Tina O'Connell and ArtLab: creativity in the community
Four years ago, Tina O'Connell, an associate professor with Reading School of Art, set-up ArtLab, a widening participation initiative.
ArtLab was designed to bring together the University of Reading, its students, and the local the community; to engage young school children and teachers alike in what it means to be creative. Since its creation the project has grown to feature a variety of workshops and projects.
"I wanted to do something that brought Reading School of Art into the community, schools and our surrounding area so that our students could help young children engage in art"
ArtLab is concerned with how we make the most of our young peoples' future: by bringing a wide range of children from across different social backgrounds into contact with cutting edge art and technology projects. The aim of the initiative is to help educators, parents and pupils understand the value that art brings when combined with technology; benefits include amazing opportunities and potential careers within the creative economy, the fastest growing sector in the UK,
"We are trying to build a culture that gets everybody - no matter of background or ability - involved and engaged in art and what art means to them"
Underlying this idea are a set of core educational values concerning the deeper understanding of computing, digital media and new technologies that will form part of a vibrant cultural and economically viable society both today and in the future.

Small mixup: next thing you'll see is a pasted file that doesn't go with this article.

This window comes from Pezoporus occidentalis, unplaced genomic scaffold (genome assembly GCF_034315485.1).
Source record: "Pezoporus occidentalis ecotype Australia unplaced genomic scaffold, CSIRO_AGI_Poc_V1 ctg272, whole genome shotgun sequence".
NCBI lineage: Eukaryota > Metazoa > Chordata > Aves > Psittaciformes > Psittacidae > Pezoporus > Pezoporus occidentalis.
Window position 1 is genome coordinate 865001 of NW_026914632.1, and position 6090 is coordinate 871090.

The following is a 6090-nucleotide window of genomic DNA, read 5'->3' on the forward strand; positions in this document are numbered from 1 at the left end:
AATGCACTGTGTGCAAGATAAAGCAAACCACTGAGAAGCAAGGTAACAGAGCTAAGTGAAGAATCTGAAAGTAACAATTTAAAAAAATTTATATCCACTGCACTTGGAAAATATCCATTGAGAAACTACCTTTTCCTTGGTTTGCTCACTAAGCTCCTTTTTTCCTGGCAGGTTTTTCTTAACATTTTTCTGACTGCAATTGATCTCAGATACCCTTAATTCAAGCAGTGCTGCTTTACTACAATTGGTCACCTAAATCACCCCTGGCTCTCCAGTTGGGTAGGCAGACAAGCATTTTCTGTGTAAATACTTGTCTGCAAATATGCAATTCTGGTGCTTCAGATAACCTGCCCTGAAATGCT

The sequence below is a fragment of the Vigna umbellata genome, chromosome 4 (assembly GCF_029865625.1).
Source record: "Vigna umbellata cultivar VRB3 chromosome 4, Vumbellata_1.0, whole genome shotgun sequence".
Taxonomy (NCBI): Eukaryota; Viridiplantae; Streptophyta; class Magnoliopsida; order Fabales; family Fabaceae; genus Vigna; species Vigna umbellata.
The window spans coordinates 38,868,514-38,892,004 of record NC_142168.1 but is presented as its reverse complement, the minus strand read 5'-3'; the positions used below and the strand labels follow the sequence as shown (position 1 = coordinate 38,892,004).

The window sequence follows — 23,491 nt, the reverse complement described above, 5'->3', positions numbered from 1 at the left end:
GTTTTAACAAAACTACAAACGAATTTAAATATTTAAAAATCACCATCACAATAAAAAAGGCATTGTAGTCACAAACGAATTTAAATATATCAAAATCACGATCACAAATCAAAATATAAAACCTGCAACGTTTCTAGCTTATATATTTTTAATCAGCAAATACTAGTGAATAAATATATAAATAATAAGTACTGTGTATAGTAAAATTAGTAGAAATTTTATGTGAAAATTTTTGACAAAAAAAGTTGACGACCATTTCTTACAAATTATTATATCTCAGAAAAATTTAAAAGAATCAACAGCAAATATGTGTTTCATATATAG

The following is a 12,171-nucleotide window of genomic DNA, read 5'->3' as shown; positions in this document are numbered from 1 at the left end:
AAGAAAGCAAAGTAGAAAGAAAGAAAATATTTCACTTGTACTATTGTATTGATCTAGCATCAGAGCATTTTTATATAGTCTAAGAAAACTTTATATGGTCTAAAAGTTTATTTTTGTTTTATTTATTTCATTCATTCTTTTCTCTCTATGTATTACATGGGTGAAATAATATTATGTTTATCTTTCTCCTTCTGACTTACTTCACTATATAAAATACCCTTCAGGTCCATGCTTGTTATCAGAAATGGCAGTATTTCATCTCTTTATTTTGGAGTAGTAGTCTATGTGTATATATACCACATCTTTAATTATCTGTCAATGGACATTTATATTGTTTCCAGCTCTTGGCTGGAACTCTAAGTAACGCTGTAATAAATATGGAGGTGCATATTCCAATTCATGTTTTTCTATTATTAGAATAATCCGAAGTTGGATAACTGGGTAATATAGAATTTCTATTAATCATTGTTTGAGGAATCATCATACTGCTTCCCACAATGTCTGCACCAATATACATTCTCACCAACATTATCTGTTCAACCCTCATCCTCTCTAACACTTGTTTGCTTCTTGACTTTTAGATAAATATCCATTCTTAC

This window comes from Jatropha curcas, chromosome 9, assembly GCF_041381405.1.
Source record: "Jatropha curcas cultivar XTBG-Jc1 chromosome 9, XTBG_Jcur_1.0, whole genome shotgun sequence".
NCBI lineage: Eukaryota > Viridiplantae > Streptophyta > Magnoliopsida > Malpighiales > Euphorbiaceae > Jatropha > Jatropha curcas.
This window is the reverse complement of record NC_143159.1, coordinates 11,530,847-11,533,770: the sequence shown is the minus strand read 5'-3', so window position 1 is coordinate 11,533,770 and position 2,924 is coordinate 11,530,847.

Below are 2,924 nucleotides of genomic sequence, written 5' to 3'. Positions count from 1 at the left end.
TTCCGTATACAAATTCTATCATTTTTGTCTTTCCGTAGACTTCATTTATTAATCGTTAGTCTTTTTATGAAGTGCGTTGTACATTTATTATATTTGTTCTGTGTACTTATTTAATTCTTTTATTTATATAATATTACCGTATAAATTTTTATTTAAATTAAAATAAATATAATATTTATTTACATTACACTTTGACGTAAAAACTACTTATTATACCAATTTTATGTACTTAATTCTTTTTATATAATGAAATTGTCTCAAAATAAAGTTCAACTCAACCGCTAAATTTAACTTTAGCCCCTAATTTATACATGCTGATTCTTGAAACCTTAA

"ArtLab is about teaching our young people to understand what it is to be creative, about not necessarily knowing what the end product is going to be but not being afraid to try different things out whilst working as part of a team"
Key principles and benefits
ArtLab is based around three key principles:
- installing confidence in those involved, be that teaching staff, contributing students or the school children engaged in the programme
- identifying and solving problems
- inspiring creative thinking.
ArtLab gives students the opportunity to deliver bespoke workshops to schools, and to act as mentors to Year 8 pupils. These paid interactions help students develop a suite of transferable and interpersonal skills.
Participation in the initiative is also highly beneficial to those considering a career in teaching as students as are awarded a certificate - bronze, silver or gold - depending on the amount of contact hours they have carried out.
The most important concept borne out of ArtLab has been the idea of "co-researcher", a phrase meaning everybody learning from the experience and from one another. A notion that Tina believes ArtLab firmly enforces to this day.
"We treat the school children we meet the same as our students, who are treated the same as the Teaching Fellows who support them. In ArtLab we are all learning together. "
Over the past four years ArtLab and its students have been involved in various projects. Most recently in partnership with Reading International. This initiative, also set up by the Reading School of Art, asks school children from a range of backgrounds what the words "Reading" and "International" mean to them.
As the initiative enters its fourth year, Tina believes it shows no signs of slowing down and she has plans to take ArtLab beyond the school classrooms and into wider society.
Find out more about ArtLab.
"At the moment Art Lab focuses on young people and children; however, in the future we want to look at delivering workshops to those with mental health problems, or those in retirement homes. As artists we always have to be inventive and creative in what we can do. There is lots of different ways in which art offers"